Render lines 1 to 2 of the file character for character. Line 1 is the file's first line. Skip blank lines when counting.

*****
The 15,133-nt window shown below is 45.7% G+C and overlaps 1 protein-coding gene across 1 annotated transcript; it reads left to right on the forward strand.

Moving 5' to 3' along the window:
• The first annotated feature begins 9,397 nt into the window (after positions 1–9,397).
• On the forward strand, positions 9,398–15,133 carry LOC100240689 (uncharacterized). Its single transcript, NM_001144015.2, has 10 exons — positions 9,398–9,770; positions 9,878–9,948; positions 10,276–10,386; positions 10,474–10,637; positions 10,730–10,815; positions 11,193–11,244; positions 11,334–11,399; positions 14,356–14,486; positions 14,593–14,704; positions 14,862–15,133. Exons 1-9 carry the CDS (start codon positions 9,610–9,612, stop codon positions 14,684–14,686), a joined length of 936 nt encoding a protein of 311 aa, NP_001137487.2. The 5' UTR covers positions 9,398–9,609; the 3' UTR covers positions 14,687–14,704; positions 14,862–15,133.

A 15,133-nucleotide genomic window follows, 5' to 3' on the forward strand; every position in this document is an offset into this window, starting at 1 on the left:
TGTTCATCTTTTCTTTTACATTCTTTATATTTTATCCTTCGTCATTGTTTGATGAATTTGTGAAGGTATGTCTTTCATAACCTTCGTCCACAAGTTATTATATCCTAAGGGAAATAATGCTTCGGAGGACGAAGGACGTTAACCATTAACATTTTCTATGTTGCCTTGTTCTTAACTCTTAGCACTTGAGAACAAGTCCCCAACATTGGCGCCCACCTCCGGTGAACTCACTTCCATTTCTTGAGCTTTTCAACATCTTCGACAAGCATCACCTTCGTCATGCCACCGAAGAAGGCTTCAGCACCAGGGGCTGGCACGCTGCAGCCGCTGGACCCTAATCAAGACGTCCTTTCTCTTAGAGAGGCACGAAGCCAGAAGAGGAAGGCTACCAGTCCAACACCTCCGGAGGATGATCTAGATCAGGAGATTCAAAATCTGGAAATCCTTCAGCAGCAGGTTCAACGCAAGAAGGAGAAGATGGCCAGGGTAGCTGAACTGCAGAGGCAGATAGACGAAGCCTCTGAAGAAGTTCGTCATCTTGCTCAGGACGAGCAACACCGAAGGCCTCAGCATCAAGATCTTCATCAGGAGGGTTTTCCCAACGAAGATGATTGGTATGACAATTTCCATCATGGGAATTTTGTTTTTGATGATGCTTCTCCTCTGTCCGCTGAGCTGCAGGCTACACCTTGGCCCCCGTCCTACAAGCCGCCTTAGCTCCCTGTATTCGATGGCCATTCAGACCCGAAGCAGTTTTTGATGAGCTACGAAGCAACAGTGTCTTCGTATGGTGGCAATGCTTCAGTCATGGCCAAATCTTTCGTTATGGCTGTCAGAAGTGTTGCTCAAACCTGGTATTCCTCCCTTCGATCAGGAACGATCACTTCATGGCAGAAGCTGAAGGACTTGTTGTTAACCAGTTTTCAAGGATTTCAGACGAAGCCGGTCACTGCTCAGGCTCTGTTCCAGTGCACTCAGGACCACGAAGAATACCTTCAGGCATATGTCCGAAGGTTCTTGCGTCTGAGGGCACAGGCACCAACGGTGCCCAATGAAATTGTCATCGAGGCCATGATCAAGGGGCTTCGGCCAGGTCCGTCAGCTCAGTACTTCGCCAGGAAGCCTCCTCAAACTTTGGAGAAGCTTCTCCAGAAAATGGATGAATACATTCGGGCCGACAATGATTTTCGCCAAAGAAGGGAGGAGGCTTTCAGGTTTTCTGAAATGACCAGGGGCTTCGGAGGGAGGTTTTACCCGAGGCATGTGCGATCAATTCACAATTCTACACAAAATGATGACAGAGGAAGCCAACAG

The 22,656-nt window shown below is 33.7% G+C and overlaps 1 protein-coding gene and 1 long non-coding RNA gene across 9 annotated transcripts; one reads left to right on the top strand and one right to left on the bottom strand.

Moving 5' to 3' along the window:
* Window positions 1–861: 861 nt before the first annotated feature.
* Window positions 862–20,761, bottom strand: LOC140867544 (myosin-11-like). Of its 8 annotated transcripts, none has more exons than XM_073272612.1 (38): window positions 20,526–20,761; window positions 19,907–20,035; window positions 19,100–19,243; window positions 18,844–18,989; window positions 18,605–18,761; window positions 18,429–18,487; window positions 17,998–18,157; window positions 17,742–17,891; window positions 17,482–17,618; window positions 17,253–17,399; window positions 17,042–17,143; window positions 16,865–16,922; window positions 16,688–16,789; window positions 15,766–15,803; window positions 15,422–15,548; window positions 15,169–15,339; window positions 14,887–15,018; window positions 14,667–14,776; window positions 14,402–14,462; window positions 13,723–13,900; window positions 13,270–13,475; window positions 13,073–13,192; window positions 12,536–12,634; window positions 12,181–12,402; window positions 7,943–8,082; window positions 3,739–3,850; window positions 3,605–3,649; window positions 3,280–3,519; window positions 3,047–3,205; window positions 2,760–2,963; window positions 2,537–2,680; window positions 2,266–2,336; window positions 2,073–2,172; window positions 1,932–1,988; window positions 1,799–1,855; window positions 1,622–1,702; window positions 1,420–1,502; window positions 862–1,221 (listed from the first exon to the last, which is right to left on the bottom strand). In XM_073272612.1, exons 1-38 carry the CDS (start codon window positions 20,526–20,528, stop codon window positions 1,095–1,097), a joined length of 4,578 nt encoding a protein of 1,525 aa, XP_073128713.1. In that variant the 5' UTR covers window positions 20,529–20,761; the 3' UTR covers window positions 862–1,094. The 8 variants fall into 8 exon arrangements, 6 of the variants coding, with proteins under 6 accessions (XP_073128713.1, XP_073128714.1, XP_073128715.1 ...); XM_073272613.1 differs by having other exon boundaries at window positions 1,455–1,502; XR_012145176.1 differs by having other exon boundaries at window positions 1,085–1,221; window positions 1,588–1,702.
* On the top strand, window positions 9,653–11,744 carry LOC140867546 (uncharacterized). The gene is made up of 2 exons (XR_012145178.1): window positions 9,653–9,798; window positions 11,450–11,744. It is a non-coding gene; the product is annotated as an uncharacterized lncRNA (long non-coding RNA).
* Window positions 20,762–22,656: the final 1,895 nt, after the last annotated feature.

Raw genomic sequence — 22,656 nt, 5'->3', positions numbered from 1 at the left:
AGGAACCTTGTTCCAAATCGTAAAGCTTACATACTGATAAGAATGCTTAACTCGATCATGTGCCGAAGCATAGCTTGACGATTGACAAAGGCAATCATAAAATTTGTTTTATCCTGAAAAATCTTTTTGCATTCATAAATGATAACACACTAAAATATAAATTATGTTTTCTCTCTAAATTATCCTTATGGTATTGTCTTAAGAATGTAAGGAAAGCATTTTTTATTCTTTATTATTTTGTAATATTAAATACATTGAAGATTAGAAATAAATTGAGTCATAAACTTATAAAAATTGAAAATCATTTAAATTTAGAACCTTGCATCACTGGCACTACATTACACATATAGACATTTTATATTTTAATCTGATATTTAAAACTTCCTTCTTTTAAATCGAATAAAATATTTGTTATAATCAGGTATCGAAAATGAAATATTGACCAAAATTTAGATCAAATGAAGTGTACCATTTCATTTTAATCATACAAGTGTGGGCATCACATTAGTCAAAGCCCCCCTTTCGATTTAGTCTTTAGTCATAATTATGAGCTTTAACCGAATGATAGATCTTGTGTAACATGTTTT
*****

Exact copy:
The 15,133-nt window shown below is 45.7% G+C and overlaps 1 protein-coding gene across 1 annotated transcript; it reads left to right on the forward strand.

Moving 5' to 3' along the window: